You will be redirected back to your article in seconds

Pushing It

It is not unusual for patients who have endured a life-altering illness to feel that they have been issued a challenge to do something greater in their lives, both for themselves and for others. Their actions are a testament not just to the power of modern medicine, but also to the durability of the human spirit. The four patients featured on these pages offer inspiration and lessons in strength and courage.  

Cindy Abbott

At 4:30 p.m. in early December, it is dark outside and about 5 degrees above zero. Standing in ankle-deep snow behind a plywood shack in a remote, thickly wooded area north of Fairbanks, Alaska, Cindy Abbott is cutting up frozen fish with a band-saw. Nearby are rows of wooden dog houses, where the mixed-breed huskies that will pull her on the 1,000-mile Iditarod sled-dog race sleep on beds of straw. “It takes a lot of food to feed this many animals,” Abbott says, tossing the chunks of Arctic char into a 55-gallon drum of bubbling broth for the dogs.

At 54 years old, Abbott is slender and athletic, with short blonde hair. Dressed in black, she’s wearing thick gloves, a beanie under a hooded jacket, snow pants and heavy white “bunny boots.” Her hands are strong and calloused. Living in an unfinished 8-by-12-foot storage shed with only a small oil stove for heat, she is a very long way from the comforts of home in Orange County, where she teaches health sciences at California State University Fullerton, and lives with her husband in Irvine. Last season, she completed the Yukon Quest 300, one of the toughest trail races in Alaska. To qualify for the Iditarod, which runs each year in March between Anchorage and Nome, she still has to complete two more races. Watching her, you’d never know that she’s blind in her left eye and that sometimes she’s in so much pain that she can’t bend over to feed the dogs. Or that she has a rare and fatal disease called Wegener’s granulomatosis, a disorder that causes inflammation of the blood vessels.

It is so rare that when Abbott began losing her vision, doctor after doctor couldn’t tell her why. She was told, mistakenly, that she had multiple sclerosis. In August of 2007, after 14 years of searching for answers, she was finally diagnosed by UCLA rheumatologist Alan Gorn, MD, after suffering a retinal vascular occlusion, which became the clue to unraveling the puzzle.

Despite the debilitating effects of her disease, Abbott had a formidable goal: climb Mount Everest. A few months before her diagnosis, she was watching a show on the Discovery Channel, Everest: Beyond the Limit, when the idea seized her. Never mind that she had never climbed a mountain in her life. She wanted to use the climb as a forum, to bring awareness to her little-known disease. She trained with a high-altitude expert and ascended some of the world’s tallest mountains, including Mount Aconcagua in the Andes – at 22,841 feet, the highest peak in both the Western and Southern hemispheres – during which she broke her leg in a fall. In May of 2010, she became the 40th American woman to summit Everest. It took 54 days to reach the top, where she unfurled a banner for the National Organization for Rare Disorders, a federation of groups focused on helping the 30-million Americans with so-called “orphan” diseases.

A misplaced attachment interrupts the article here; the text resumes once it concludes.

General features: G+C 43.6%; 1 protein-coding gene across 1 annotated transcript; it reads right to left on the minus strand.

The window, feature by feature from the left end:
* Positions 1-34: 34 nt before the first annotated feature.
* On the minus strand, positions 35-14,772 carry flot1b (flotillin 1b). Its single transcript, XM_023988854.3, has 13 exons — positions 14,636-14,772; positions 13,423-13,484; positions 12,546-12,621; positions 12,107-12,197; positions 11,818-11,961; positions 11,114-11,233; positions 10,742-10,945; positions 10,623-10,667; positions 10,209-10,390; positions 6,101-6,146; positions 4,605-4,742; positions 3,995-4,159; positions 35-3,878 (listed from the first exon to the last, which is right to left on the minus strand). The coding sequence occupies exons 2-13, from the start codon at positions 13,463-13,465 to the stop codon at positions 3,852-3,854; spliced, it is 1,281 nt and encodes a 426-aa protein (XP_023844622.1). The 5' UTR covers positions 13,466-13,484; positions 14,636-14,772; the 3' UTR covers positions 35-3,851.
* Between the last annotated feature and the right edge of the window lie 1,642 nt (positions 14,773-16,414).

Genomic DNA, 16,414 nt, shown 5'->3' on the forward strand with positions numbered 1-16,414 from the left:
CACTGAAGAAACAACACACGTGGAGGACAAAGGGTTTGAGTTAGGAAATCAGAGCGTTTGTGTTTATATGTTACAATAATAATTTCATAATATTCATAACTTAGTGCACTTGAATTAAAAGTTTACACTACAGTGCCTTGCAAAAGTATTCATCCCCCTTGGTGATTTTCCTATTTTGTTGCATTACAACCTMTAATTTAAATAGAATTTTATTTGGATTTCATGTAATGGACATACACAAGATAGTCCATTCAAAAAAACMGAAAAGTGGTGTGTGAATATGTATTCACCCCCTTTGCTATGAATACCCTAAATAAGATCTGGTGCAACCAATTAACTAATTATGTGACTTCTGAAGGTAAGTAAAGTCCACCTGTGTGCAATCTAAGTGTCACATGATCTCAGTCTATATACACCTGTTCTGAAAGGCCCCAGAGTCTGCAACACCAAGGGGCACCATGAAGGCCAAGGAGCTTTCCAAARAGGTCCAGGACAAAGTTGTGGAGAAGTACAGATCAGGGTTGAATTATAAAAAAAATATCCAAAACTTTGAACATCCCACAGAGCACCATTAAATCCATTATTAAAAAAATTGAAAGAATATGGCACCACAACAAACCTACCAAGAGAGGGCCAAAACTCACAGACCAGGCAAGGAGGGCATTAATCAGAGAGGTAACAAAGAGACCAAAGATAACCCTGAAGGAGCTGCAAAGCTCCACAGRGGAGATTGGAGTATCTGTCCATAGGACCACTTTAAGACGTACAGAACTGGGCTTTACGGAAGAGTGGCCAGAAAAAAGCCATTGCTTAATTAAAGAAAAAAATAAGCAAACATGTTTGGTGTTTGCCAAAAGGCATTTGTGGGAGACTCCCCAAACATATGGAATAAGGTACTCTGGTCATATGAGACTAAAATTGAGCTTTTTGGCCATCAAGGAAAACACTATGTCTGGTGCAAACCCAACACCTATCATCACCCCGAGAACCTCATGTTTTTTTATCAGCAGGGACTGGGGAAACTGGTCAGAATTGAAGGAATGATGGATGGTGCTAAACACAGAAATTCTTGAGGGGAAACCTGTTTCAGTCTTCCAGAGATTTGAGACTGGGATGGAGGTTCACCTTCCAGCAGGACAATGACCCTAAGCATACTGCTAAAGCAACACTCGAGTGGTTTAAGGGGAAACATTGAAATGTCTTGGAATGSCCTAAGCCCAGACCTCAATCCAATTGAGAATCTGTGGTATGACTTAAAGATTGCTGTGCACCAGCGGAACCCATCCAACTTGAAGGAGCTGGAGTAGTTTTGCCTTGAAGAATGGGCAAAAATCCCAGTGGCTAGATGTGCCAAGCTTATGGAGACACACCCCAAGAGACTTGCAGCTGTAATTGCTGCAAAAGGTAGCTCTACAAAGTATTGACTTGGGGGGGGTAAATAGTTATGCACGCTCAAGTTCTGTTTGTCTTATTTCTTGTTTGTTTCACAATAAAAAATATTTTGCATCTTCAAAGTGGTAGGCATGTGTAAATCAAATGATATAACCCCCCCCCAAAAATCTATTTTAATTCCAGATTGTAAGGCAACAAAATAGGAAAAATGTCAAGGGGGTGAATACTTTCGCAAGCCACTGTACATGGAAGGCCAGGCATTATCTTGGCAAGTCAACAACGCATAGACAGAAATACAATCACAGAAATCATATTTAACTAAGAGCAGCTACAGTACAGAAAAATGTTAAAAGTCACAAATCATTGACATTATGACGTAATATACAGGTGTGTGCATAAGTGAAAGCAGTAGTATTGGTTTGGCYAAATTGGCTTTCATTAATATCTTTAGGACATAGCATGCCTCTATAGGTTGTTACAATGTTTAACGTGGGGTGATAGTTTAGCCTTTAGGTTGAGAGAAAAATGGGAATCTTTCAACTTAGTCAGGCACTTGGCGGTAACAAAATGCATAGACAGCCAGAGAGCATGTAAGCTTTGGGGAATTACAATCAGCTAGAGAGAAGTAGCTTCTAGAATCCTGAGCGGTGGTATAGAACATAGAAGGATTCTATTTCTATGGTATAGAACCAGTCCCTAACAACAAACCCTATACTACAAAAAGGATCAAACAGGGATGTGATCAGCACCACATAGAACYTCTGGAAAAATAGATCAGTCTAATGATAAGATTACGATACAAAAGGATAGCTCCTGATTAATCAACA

Her feat accomplished what she hoped it would. After seeing her on the news, many people who had lost loved ones to the disease or who themselves had it contacted her. Inspired by their stories, Abbott set herself an even bolder goal: to be the first woman to both climb Mount Everest and complete the grueling Iditarod. And like climbing, she had to start from scratch.

“Last year, I had no idea how to do something like this, what it was like taking care of dogs in the Alaskan wilderness on your own, with all the wildlife and the extremes of Alaska,” she says. “The only way you get to find out is to do it.”

Asked why she takes up such difficult challenges, she responds, “We don’t have to let obstacles in our lives stop us. I’ve been very responsible with my medical treatments, checking with my doctors. I’m making sure I’m not being reckless. I want to show people they can take control of their lives.”

Besides Dr. Gorn, she is relying on Gary Holland, MD, and Allan Kreiger, MD, her ophthalmologists, and David E. Fish, MD, assistant program director of the Pain Medicine Fellowship at UCLA. Even as she’s in Alaska, Dr. Gorn has been adjusting her Wegener’s medication. And just before she left for Alaska, Abbott underwent several pain-management procedures. “Without his treatments, I would not be able to function,” she says. “Dr. Fish is a miracle worker.”

Because of her limited vision, Abbott is using a bright headlight to see at night. She’s been experimenting with a unique style of prescription goggles, trying to find ones to protect her eyes, allow her to see at distance and still let her see her dogs’ feet up close. So far, they’ve all fogged up almost immediately, but she is working on that. She’s ordered harnesses from Norway with reflectors along their length so she’ll be able to see how her dogs are moving, even if she can’t see the animals themselves.